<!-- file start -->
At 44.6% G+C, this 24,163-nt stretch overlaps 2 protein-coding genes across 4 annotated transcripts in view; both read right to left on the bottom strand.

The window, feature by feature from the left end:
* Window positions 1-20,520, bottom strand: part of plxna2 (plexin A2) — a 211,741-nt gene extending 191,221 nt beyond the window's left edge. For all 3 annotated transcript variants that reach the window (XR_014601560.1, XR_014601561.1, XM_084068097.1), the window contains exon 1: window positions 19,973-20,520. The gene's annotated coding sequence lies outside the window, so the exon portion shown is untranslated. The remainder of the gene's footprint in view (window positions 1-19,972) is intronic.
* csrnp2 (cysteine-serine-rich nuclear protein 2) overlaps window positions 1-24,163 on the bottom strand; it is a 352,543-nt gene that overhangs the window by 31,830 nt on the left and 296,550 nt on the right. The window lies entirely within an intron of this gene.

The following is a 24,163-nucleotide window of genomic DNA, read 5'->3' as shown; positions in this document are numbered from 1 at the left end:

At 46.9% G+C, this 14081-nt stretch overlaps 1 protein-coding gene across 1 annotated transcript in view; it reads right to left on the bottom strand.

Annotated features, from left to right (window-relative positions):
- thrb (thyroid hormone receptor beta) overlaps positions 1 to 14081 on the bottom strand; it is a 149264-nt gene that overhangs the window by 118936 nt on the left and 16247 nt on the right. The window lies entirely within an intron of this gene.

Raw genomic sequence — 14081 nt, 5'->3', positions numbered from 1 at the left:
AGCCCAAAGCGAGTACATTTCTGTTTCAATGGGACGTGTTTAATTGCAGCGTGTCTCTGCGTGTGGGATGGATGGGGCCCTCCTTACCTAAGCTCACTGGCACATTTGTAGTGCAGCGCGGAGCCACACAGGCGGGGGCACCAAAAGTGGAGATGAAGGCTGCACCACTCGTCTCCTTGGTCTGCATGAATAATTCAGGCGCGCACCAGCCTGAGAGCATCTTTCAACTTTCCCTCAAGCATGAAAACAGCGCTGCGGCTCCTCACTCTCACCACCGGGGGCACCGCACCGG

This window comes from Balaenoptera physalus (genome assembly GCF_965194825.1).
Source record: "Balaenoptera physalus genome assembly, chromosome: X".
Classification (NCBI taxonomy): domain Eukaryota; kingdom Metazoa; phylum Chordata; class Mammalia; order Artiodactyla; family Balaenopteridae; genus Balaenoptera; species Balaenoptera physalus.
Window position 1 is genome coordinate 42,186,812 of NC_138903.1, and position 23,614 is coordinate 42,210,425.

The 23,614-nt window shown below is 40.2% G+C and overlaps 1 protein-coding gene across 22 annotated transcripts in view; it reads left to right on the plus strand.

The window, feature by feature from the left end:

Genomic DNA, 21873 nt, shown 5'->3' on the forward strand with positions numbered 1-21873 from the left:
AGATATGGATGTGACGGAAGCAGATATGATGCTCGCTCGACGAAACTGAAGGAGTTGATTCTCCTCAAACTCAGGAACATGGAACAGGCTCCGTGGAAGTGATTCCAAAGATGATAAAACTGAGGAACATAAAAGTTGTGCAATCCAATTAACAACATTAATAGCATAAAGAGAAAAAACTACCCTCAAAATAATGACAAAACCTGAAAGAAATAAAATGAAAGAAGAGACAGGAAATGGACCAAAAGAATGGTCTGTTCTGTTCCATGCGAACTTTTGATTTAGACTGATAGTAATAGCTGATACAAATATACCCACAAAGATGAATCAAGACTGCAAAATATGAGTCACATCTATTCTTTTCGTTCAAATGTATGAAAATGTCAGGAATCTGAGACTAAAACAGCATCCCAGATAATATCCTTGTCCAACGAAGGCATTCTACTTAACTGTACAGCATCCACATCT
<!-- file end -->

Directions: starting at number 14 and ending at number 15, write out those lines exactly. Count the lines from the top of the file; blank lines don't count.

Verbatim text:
Window position 1 is genome coordinate 42,186,812 of NC_138903.1, and position 23,614 is coordinate 42,210,425.

The 23,614-nt window shown below is 40.2% G+C and overlaps 1 protein-coding gene across 22 annotated transcripts in view; it reads left to right on the plus strand.